April 24, 1976
Platinum is one the world’s rarest metals, with less than two hundred tonnes produced annually. Until 1976 no recording artist could ever boast that he or she had a platinum disc decorating the wall of their main lounge or outhouse. The RIAA, the organisation responsible for awarding such gongs in the States, introduced the gold record for sales of 500,000 copies in March 1958 and handed the first to casual crooner Perry Como for his recording of Catch A Falling Star. But in 1976, with the industry expanding, a platinum award for sales of one million copies was instigated. The first recipient was Dallas-based soul singer Johnnie Taylor, who grabbed the award for his recording of Disco Lady.
Taylor had been around forever, singing in gospel groups before replacing Sam Cooke in the Soul Stirrers. It had been Cooke, on whom Taylor modelled his vocal approach, who’d given the soul man from Arkansas his first stab at secular success with Rome (Wasn’t Built In A Day) on Cooke’s own SAR label. After Cooke’s death in 1964, he’d switched to Stax, where from 1967 to 1974 he delivered a steady array of hits until the label foundered in 1975.
My voice is too low, the record doesn’t suit me and I think we need to go with something else.
Taylor had frequently complained about the material he was handed in the past, first derisively branding Who’s Makin’ Love, “a boogity, boogity song” until it provided him his first major success in 1968. Signed to Columbia in 1976, he continued to denigrate songs that were offered to him. When Disco Lady was mooted as a possible single, Taylor told producer Don Davies, “my voice is too low, the record doesn’t suit me and I think we need to go with something else.”
Certainly the song, composed by Milwaukee singer-songwriter-producer Harvey Scales, wasn’t new. Don Davies decided on a revamp in the company of writer Albert Vance, with an added, ace rhythm track. Brought in to play the date were three members of Parliament-Funkadelic, namely bassist Bootsy Collins, keyboardist Bernie Worrell and guitarist Glenn Goins, while also aboard was Dawn vocalist Telma Hopkins and studio group Brandy, leaving David Van DePitte to provide the horn arrangement. “I got you a smash,” Davies informed Taylor. “You tell me that all the time,” countered the singer.
The twosome had been friends for years, Davies recording rhythm tracks at one studio, then adding strings and brass at another before sending them down to Dallas where Taylor would add his vocals. But then Davies heard from Taylor, who complained, “it’s a terrible mix. I can’t imagine why you want to release it.”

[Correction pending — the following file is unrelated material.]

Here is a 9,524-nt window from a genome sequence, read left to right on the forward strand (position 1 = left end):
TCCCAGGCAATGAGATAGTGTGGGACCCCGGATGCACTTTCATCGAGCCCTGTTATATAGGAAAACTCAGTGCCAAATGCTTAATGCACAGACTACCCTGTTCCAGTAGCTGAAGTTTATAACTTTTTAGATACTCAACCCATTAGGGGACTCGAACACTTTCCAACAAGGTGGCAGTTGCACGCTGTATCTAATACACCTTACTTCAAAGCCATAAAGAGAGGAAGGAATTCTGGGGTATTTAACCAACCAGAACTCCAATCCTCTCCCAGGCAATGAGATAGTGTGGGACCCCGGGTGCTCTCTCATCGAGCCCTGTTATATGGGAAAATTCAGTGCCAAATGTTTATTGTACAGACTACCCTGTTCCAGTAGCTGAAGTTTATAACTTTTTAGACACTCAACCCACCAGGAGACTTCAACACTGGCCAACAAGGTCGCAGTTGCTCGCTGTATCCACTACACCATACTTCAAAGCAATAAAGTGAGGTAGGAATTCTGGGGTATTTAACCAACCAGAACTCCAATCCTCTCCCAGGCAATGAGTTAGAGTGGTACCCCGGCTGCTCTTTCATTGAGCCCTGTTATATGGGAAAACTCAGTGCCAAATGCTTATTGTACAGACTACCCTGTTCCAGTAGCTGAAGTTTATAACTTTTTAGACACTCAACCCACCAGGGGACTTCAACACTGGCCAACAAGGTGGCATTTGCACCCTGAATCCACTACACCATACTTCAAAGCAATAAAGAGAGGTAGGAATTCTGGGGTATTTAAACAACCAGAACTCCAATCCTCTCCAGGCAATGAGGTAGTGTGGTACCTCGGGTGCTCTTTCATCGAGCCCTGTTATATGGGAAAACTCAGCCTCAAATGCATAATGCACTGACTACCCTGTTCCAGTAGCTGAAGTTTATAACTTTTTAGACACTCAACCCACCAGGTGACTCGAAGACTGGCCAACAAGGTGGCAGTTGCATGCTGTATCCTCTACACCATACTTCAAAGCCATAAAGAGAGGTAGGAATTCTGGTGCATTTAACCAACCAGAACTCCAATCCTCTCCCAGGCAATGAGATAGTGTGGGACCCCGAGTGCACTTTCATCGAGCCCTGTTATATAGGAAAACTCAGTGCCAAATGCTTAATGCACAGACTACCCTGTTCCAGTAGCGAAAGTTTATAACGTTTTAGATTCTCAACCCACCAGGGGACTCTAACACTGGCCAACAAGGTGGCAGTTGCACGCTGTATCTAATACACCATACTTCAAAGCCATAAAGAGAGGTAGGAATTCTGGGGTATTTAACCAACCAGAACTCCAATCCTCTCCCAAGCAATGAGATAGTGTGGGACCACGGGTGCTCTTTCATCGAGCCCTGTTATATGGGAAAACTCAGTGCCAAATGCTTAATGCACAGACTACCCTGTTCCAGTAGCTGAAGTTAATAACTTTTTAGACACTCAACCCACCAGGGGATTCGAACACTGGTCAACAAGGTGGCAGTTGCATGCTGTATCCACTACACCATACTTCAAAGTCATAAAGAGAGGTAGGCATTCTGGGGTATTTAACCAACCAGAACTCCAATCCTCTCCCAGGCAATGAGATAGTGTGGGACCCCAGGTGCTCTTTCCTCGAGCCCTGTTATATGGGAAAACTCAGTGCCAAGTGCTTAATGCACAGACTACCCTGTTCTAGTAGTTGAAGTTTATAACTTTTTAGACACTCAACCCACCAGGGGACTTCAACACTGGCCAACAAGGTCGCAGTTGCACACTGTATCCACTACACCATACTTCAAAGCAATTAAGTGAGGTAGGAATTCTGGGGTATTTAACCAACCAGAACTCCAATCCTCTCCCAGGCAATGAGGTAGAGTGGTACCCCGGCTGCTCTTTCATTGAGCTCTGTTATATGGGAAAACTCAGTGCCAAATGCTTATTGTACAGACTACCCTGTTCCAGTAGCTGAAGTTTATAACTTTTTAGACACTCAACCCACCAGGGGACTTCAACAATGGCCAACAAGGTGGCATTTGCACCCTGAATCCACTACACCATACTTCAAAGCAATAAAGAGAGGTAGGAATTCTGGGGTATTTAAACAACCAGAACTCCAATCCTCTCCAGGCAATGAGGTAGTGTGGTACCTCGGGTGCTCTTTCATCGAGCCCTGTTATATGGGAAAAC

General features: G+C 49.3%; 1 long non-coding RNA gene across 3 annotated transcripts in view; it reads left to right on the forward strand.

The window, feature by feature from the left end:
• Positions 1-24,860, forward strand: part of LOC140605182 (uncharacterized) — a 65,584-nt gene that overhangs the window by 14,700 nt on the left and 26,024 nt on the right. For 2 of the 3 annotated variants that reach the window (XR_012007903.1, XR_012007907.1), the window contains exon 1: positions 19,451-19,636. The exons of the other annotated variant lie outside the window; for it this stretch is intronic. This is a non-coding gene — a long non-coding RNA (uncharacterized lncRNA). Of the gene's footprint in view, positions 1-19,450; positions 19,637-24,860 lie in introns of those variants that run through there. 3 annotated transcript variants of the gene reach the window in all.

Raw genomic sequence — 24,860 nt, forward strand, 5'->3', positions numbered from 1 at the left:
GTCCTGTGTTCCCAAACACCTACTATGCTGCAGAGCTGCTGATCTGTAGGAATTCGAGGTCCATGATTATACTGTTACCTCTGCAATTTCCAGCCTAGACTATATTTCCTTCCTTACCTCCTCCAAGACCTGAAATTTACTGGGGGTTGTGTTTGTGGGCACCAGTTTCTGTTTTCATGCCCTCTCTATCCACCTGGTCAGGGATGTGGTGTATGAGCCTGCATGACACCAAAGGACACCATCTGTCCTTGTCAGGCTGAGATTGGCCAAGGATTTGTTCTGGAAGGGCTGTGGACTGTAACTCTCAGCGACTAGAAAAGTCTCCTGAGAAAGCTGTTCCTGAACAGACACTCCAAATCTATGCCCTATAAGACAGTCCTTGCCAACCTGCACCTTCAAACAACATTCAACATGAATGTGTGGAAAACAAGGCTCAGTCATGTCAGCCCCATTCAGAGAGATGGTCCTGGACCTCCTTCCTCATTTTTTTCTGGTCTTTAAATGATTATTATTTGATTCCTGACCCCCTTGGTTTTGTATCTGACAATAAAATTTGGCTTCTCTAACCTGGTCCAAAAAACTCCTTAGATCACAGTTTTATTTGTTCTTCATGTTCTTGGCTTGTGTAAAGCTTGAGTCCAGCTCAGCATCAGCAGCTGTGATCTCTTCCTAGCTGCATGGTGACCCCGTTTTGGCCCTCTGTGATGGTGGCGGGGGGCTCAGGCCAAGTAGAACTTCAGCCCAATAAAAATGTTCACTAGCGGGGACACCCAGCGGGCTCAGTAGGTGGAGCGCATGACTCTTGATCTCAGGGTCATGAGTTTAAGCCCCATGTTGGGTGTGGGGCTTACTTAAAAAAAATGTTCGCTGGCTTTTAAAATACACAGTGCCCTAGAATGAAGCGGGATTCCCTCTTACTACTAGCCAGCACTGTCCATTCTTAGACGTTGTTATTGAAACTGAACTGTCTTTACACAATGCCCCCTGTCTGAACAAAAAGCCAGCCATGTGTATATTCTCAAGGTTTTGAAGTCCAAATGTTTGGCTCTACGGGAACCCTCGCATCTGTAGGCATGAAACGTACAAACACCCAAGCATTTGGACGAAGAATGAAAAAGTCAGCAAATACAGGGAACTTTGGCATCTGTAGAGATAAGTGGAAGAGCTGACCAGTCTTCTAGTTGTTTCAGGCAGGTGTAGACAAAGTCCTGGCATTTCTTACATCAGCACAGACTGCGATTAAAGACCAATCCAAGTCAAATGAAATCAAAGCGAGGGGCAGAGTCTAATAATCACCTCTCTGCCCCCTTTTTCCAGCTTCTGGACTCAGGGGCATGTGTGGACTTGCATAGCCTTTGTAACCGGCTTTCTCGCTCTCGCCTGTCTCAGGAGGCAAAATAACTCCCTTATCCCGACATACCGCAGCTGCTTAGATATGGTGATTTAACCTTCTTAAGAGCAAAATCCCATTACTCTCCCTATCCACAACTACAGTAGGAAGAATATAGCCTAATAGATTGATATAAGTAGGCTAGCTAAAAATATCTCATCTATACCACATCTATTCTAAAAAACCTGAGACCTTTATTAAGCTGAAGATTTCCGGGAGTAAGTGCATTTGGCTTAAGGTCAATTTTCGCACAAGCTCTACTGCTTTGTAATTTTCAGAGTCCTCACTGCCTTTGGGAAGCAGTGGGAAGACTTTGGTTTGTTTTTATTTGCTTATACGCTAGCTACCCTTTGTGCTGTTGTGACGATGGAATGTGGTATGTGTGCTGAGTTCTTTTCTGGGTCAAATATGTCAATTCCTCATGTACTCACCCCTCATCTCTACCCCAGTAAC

It was later discovered that Taylor had been playing his copy on a turntable cued to an incorrect speed.
The single, which appeared on Taylor’s debut Columbia album Eargasm – he would deny any vulgar connotations in the title, as he would Disco Lady’s entreaty to “shake it up, shake it down, move it in, move round” - first hit the black music charts on 31 January 1976. It eventually arrived in the US Top Ten on 20 March, clambering to pole position two weeks later. The first Hot 100 record that contained the word ‘disco’ in its title, the single remained at No.1 for four weeks. When the record took off it was reported that Columbia executive Bruce Lundvall sent crates of Dom Perignon to Taylor, who drank some and took a bath in what was left.
“A lot of people thought it was disco,” mused Taylor. “But it was not a disco tune. We were just *talking about disco.” However, Taylor’s talk sold records, and Disco Lady eventually sold two million and helped Eargasm go gold. But the fame achieved by the latter caused problems following the death of Taylor from a heart attack in May, 2000. His estate was to have been shared by the six children born into Taylor’s two marriages or whom he openly acknowledged as his offspring: it was at this point that three further persons claimed patrimony. The Charlotte Observer reported that one claimant, 39 year-old Schiffvon Taylor Brown, had never met her father. ”We kept it hush-hush,” she said. “My mother was young at the time. I had a birth certificate with his name on it. The first time I saw him was on the Disco Lady (Eargasm) album cover. My mom bought the album cover out on the porch and said, ‘This is what your dad looks like.’” Ultimately, the estate was shared between Taylor’s widow and all nine kids.